This forgotten Todd Field classic is eerily prescient today.
I first read Tom Perrotta's book, Little Children, when I was in graduate school at Boston University. Maybe it was partly because I read the book where the story took place, but I fell in love with all the characters, the slightly disturbing world, and the incredible payoff.
We can all agree that if you love a book, its movie adaptation usually has a long way to go in order to impress us. But somehow Todd Field's vision lives up to the hype. The movie takes the best elements of the book and finds a way to translate them to the screen. It uses a voice-of-God narrator to keep the book's perspective as well, constantly asking us to judge the characters at the center of the movie the way we do in the novel.
This judgment also lets us see the consequences of what we root for and fear for as the story unfolds.
Tom Perrotta co-wrote the screenplay with Field, and their collaboration brought something special to the screen.
The movie stars Kate Winslet, Patrick Wilson, Jennifer Connelly, Jackie Earle Haley, Noah Emmerich, Gregg Edelman, Phyllis Somerville and Will Lyman. The original score was composed by Thomas Newman. It was nominated for three things at the 79th Academy Awards: Best Actress for Winslet, Best Supporting Actor for Haley, and Best Adapted Screenplay for Field and Perrotta.
Though it didn't win anything, it's a movie I go back to over and over again. And it's one I am surprised I don't hear people talk about more.
Little Children is the best film of the early 2000s, and its message is ever-prescient today. It takes on love, suburban white angst, dangerous cops, toxic masculinity, adultery, sexual deviancy, and pornography addiction with great aplomb. It's a movie about what makes us human—our flaws.
Carina Chocano of The Los Angeles Times praised the film, saying:
"Little Children is one of those rare films that transcends its source material. Firmly rooted in the present and in our current frame of mind — a time and frame of mind that few artists have shown interest in really exploring — the movie is one of the few films I can think of that examines the baffling combination of smugness, self-abnegation, ceremonial deference and status anxiety that characterizes middle-class Gen X parenting, and find sheer, white-knuckled terror at its core."
Before the movie hit theaters, they dropped one of the greatest trailers ever made. It was sumptuous, filled with the kind of sound editing and cuts that would intrigue anyone.
But the movie tanked at the box office, earning under $15 million worldwide on a budget of around $26 million.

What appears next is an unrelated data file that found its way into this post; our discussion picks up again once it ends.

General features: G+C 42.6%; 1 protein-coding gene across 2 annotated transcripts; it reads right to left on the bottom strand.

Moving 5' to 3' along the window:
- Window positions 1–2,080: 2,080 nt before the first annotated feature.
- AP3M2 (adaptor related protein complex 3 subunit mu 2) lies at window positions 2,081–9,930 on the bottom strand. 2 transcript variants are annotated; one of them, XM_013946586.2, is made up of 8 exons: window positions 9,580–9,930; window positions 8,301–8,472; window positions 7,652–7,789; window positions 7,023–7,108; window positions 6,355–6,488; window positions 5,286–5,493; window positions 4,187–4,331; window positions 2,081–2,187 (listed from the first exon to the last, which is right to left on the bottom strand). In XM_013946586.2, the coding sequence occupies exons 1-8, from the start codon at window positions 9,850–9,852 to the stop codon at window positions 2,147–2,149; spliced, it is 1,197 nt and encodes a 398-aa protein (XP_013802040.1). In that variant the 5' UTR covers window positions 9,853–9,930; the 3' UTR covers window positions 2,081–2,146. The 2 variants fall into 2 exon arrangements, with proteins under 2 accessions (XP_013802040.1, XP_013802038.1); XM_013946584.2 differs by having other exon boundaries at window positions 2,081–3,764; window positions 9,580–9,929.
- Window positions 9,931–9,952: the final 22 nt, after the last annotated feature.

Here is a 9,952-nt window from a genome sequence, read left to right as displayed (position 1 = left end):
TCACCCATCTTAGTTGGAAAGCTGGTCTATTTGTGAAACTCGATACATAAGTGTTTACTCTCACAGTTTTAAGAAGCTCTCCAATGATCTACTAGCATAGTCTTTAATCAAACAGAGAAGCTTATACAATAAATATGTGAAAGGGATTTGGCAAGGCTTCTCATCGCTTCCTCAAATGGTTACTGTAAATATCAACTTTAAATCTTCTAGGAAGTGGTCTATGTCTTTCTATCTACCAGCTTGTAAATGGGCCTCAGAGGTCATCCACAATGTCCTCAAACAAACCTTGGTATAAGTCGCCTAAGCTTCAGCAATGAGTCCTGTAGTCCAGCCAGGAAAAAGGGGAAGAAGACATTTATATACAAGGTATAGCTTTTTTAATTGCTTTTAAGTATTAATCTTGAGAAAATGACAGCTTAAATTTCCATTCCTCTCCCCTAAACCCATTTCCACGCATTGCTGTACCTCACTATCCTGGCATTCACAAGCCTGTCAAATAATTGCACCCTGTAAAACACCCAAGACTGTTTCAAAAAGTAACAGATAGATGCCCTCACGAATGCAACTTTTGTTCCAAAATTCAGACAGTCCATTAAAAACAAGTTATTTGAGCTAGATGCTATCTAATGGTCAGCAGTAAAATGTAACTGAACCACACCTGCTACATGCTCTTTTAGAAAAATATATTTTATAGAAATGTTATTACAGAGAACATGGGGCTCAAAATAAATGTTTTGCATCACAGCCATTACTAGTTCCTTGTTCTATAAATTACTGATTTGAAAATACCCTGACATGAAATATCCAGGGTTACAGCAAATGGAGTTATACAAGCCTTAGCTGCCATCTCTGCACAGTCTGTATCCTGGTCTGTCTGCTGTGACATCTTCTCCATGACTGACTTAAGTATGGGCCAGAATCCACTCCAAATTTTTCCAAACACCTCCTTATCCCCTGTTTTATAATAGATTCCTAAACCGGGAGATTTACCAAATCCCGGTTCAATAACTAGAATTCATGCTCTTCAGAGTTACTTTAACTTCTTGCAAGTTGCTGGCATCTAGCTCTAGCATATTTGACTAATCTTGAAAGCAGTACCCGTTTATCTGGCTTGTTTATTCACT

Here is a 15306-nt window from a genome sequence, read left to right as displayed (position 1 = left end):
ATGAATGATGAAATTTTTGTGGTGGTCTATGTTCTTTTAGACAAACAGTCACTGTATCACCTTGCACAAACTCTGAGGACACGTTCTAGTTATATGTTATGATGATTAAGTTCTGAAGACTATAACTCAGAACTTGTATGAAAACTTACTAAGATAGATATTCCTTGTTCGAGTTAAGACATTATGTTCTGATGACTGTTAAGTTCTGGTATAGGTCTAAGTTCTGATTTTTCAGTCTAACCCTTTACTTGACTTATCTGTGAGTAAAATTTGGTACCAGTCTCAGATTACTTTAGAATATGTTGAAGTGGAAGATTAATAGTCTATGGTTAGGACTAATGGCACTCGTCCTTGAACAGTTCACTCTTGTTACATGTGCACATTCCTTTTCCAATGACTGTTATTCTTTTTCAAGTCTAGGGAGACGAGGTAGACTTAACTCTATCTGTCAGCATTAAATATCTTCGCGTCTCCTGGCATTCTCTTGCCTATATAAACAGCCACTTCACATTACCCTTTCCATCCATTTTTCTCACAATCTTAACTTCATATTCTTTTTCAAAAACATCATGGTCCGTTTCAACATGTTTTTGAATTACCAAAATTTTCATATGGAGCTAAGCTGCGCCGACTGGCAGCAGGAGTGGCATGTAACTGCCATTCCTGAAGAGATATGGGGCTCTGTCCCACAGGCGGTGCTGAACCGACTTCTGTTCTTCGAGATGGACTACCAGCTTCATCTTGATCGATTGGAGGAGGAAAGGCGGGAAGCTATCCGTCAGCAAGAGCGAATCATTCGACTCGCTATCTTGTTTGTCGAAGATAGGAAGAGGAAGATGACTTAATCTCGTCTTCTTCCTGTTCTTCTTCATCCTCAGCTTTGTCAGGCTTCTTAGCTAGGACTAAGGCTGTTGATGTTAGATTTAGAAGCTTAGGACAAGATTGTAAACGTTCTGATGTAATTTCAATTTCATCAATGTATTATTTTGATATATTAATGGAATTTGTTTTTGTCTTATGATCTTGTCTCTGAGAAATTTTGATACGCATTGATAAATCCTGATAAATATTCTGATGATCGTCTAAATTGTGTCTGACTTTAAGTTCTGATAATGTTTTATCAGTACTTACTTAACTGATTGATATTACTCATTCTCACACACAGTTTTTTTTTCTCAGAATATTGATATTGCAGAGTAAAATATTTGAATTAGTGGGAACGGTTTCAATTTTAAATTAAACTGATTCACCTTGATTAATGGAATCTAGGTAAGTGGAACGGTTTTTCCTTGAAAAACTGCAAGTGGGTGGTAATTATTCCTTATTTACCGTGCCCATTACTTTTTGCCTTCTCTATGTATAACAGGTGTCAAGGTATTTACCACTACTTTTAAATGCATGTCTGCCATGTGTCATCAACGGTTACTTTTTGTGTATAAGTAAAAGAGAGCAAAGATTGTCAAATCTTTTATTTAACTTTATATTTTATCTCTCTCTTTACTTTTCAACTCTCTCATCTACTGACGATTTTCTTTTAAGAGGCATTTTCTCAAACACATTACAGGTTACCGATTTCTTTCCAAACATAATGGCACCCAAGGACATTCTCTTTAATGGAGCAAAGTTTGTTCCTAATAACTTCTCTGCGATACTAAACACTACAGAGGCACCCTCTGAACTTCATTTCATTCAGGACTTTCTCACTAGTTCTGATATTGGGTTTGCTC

It's hard to imagine why the movie didn't break out. Perhaps it was the darker subject matter, but the marketing materials for this project were impeccable, from that incredible trailer to one of the sexiest movie posters of all time.
Maybe it was the title, which refers to a line from the book.
"After all, what was adult life but one moment of weakness piled on top of another? Most people just fell in line like obedient little children, doing exactly what society expected of them at any given moment, all the while pretending that they’d actually made some sort of choice."
Looking back on the film today, it's hard to imagine another American movie that showed these kinds of weaknesses and characters. With so many mature dramas moving to television, this seems to be the last bastion of storytelling and complicated characters.
Everything in the movie services the story, from the score to the cinematography by Antonio Calvache, which uses sweeping establishing shots to show the "grass is always greener" aspect of suburban life as lives are juxtaposed against one another and gossip forms.
The main point I want to make is that this movie came out in 2006, and the world seems to have finally caught up to the themes inside this story. We see cops more often held accountable for their actions. Social media has made jealousy of neighbors and gossip about friends all the more accessible. While bullying became a hot topic for a little while, we have found plenty of justifiable victims who we can hate more than even ourselves.
Little Children deserves to be among the pantheon of movies we discuss. We should have it in the best movies of all time, and certainly, atop the list of films we've seen this century. And yet people forget it exists. But if you look for it, it's there. At that playground on the corner. Waiting to run away with you, waiting for the better life you can offer it.
The one it thinks it deserves. Outside of the suburban landscape, somewhere far away from here.
All you have to do is remember it.
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It is one of my all-time favorites because it has such a strong mood, tone, and all-around performances. Best use of voice-over I have ever heard, always bringing it up to friends who want to use VO in their films. Field's best film to date.
July 6, 2021 at 11:27AM
I always thought the trailer for Little Children was one of the best I've seen, I remember seeing it in the cinema and being electrified. But sadly it set me up for a different film, as soon as the voiceover kicked in, I was like "this is not the film I was sold." I couldn't help but feel I was watching Desperate Housewives. I'd love to see a cut of this film without the VO. I get why the VO is there but for me it didn't bring anything, I don't need hand holding through those questions and stylistically it felt incongruous. Thematically I get it, but still...
I've always got the trailer right?
July 7, 2021 at 1:24AM
Maybe we saw different movies, but nothing about this film blew my mind. And the scene pool scene with JEH was painfully on the nose. Cache was released in 2005. It is easily lightyears ahead of this film in every respect, if we're talking about the best films of the 2000s.
July 7, 2021 at 12:35PM
Patrick Wils is the great actor in this movie
July 14, 2021 at 8:33PM